Maggot Infested Cheese Is Illegal In Europe, But It Is Still Considered A Delicacy?
The world is full of bizarre foods that some cultures consider to be delicacies. Some treasured dishes that come from exotic countries sound downright disgusting to Americans. However, Americans have likely never even heard of the most repulsive of all foreign delicacies–casu marzu. Sardinians cannot get enough casu marzu, as this type of food originates from Sardinia, where it is in high demand. Sardinian and Italian speakers are well aware of what casu marzu is made of, and since this type of prepared food is illegal to possess and to make in most of Europe, many other native Europeans have probably heard of casu marzu as well. For those of us living in America, casu marzu can be translated as “maggot-cheese”.
I hate to sound culturally insensitive, but casu marzu is so disgusting that the European Union made it illegal to possess and to make. The reason behind the ban of casu marzu should be obvious, but in case you cannot guess, the maggot infested cheese is dangerous to consume. Ever since the EU made casu marzu illegal, many Sardinians in need of a maggot fix turned to the black market. This is hard to believe, but maggot-infested-cheese is highly sought after on the black market, and criminals are paid top dollar for smuggling the maggot-cheese across Europe.
Many Sardinians have protested the decision to have casu marzu banned in all EU member states. Sardinians have long been hoping to see casu marzu reclassified as a “traditional food.” If casu marzu is reclassified, then it could bypass all food inspections, and become legal. However, keeping contaminated food off of the marketplace, especially foods that contain maggots, is tremendously important from a public health perspective. Today, the legal status of casu marzu is questionable.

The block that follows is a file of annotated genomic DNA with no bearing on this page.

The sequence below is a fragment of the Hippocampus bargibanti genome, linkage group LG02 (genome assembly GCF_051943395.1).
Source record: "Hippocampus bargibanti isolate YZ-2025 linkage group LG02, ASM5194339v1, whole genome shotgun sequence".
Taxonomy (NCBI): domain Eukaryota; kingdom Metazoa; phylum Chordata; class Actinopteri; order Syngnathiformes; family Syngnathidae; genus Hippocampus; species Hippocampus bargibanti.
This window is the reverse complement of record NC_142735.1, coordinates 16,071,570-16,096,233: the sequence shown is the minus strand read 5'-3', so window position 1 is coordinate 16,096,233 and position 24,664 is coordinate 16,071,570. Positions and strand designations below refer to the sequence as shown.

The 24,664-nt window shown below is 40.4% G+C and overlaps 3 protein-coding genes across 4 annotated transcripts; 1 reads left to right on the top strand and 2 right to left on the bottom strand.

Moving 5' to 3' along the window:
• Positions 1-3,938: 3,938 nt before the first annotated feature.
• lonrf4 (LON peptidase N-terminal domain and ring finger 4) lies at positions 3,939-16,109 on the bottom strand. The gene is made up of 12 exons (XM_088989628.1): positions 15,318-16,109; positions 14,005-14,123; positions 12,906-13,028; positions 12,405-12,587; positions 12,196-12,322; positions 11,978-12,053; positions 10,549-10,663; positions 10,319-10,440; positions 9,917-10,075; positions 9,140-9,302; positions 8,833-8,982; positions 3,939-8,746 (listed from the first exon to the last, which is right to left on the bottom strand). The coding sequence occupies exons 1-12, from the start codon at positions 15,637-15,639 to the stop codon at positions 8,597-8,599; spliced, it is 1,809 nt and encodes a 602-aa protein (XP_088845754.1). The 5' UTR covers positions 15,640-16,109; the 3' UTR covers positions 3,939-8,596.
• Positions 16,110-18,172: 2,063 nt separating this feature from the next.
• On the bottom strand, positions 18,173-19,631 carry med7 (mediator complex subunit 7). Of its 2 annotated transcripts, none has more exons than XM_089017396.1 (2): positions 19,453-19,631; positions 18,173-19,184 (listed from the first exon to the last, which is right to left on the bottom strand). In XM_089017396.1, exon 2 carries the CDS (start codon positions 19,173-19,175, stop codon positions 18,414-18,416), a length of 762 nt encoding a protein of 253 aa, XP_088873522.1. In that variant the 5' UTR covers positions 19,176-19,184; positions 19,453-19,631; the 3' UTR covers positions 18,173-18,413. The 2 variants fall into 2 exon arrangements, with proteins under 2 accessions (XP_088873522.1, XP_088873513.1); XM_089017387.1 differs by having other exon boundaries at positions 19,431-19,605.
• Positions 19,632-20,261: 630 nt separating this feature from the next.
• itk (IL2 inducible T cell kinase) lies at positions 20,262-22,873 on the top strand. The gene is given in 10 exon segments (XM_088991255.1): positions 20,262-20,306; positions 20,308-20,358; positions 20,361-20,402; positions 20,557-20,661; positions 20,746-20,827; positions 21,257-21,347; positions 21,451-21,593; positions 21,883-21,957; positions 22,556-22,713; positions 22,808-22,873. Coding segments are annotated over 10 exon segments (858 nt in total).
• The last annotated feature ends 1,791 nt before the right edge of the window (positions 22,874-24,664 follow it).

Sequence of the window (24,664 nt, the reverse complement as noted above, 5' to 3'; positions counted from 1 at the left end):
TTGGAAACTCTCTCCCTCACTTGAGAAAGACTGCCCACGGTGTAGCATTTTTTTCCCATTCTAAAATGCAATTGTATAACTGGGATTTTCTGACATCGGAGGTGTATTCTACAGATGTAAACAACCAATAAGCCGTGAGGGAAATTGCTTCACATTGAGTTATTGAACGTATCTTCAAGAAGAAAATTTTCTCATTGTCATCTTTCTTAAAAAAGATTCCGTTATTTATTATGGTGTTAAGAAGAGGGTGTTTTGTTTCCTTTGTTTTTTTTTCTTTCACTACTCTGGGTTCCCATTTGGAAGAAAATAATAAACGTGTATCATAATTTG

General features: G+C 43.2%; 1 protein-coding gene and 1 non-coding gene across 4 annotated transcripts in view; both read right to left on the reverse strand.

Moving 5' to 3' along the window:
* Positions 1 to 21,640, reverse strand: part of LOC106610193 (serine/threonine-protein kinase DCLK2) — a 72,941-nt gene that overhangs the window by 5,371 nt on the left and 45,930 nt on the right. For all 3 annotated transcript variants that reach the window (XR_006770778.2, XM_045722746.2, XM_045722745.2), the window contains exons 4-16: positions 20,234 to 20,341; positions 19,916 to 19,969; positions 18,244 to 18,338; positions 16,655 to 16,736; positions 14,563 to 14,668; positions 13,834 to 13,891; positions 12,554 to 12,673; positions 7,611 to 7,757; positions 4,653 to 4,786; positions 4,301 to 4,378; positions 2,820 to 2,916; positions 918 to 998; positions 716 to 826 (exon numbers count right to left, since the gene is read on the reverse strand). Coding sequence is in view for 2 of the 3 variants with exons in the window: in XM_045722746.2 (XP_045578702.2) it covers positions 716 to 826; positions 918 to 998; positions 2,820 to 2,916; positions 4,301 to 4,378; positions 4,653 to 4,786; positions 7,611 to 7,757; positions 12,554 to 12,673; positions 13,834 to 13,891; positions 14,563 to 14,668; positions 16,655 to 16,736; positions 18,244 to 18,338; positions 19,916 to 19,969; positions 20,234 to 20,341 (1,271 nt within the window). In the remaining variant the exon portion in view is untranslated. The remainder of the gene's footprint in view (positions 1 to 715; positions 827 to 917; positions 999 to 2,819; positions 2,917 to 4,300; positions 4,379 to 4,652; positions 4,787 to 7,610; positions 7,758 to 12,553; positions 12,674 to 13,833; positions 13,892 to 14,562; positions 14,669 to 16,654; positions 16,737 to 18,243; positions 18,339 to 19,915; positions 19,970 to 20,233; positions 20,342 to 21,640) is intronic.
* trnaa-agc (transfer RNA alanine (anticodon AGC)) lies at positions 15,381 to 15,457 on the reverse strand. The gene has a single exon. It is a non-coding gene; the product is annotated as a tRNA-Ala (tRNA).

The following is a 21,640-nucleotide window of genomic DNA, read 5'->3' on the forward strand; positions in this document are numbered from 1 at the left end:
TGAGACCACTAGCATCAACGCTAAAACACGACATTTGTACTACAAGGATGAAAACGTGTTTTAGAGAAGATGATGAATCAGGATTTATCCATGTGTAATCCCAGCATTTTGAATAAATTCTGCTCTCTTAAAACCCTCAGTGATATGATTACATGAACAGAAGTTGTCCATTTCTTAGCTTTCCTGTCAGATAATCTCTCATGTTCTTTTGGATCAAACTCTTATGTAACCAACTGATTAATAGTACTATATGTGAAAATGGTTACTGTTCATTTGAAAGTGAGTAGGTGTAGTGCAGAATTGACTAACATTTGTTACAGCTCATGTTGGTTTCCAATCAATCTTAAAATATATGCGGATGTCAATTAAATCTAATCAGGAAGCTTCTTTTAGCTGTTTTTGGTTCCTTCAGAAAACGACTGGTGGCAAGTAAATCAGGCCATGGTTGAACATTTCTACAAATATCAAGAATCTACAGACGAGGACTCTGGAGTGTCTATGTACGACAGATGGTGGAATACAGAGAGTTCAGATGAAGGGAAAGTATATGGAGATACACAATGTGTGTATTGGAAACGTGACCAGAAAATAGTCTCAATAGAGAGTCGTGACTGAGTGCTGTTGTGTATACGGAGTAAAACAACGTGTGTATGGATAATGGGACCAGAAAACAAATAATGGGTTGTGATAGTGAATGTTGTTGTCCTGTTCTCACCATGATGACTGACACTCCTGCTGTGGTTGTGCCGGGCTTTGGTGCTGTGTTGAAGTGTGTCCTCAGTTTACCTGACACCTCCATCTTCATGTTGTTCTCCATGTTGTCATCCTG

The live maggots contained within the fermented cheese belong to the Piophilidae family of flies. The flies are also referred to as “cheese skipper flies”. Not surprisingly, the maggots of this family are known for being pests to ham and cheese. What makes the Piophilidae family notable is the fact that the larvae are capable of jumping into the air when threatened. These small larvae (that people eat) use their bodies in a way that enables them to jump into the air. There are not many maggots in the world that can jump, but for cheese skipper maggots, jumping looks easy, but don’t eat them.
Would you be willing to chew and swallow a spoonful of casu marzu that contained live maggots?